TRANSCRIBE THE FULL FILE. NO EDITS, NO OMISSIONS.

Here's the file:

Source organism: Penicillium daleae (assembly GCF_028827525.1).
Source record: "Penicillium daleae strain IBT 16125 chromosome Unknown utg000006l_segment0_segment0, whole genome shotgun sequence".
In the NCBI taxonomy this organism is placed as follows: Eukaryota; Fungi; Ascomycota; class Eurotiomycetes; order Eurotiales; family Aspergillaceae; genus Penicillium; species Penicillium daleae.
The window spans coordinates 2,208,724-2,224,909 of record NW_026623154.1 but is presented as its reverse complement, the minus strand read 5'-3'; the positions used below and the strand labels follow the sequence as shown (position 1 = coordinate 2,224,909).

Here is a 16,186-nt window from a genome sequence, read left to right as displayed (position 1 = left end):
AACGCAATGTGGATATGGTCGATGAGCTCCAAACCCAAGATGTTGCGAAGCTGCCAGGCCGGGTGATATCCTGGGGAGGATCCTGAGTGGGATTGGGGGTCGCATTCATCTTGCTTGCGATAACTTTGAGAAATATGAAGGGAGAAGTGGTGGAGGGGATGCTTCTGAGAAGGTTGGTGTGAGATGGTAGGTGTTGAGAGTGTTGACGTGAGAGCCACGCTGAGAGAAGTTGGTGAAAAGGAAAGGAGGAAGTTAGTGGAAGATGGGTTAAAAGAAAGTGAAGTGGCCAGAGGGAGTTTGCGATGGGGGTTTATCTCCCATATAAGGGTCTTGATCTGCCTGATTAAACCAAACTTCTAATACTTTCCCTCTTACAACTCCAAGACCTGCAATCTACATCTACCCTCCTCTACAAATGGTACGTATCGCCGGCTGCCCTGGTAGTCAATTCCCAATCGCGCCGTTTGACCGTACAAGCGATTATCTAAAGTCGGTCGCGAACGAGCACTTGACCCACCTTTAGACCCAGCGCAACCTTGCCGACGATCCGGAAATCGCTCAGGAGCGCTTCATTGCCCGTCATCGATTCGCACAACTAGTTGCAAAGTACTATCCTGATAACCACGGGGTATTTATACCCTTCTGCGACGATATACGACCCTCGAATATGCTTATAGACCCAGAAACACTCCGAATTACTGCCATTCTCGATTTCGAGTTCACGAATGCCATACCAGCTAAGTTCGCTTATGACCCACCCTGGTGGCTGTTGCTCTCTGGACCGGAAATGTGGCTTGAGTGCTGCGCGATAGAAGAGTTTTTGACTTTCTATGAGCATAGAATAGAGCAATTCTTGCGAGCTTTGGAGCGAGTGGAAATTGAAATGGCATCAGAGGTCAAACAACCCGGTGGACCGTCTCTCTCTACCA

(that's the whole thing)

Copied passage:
Source organism: Penicillium daleae (assembly GCF_028827525.1).
Source record: "Penicillium daleae strain IBT 16125 chromosome Unknown utg000006l_segment0_segment0, whole genome shotgun sequence".
In the NCBI taxonomy this organism is placed as follows: Eukaryota; Fungi; Ascomycota; class Eurotiomycetes; order Eurotiales; family Aspergillaceae; genus Penicillium; species Penicillium daleae.
The window spans coordinates 2,208,724-2,224,909 of record NW_026623154.1 but is presented as its reverse complement, the minus strand read 5'-3'; the positions used below and the strand labels follow the sequence as shown (position 1 = coordinate 2,224,909).

Here is a 16,186-nt window from a genome sequence, read left to right as displayed (position 1 = left end):
AACGCAATGTGGATATGGTCGATGAGCTCCAAACCCAAGATGTTGCGAAGCTGCCAGGCCGGGTGATATCCTGGGGAGGATCCTGAGTGGGATTGGGGGTCGCATTCATCTTGCTTGCGATAACTTTGAGAAATATGAAGGGAGAAGTGGTGGAGGGGATGCTTCTGAGAAGGTTGGTGTGAGATGGTAGGTGTTGAGAGTGTTGACGTGAGAGCCACGCTGAGAGAAGTTGGTGAAAAGGAAAGGAGGAAGTTAGTGGAAGATGGGTTAAAAGAAAGTGAAGTGGCCAGAGGGAGTTTGCGATGGGGGTTTATCTCCCATATAAGGGTCTTGATCTGCCTGATTAAACCAAACTTCTAATACTTTCCCTCTTACAACTCCAAGACCTGCAATCTACATCTACCCTCCTCTACAAATGGTACGTATCGCCGGCTGCCCTGGTAGTCAATTCCCAATCGCGCCGTTTGACCGTACAAGCGATTATCTAAAGTCGGTCGCGAACGAGCACTTGACCCACCTTTAGACCCAGCGCAACCTTGCCGACGATCCGGAAATCGCTCAGGAGCGCTTCATTGCCCGTCATCGATTCGCACAACTAGTTGCAAAGTACTATCCTGATAACCACGGGGTATTTATACCCTTCTGCGACGATATACGACCCTCGAATATGCTTATAGACCCAGAAACACTCCGAATTACTGCCATTCTCGATTTCGAGTTCACGAATGCCATACCAGCTAAGTTCGCTTATGACCCACCCTGGTGGCTGTTGCTCTCTGGACCGGAAATGTGGCTTGAGTGCTGCGCGATAGAAGAGTTTTTGACTTTCTATGAGCATAGAATAGAGCAATTCTTGCGAGCTTTGGAGCGAGTGGAAATTGAAATGGCATCAGAGGTCAAACAACCCGGTGGACCGTCTCTCTCTACCA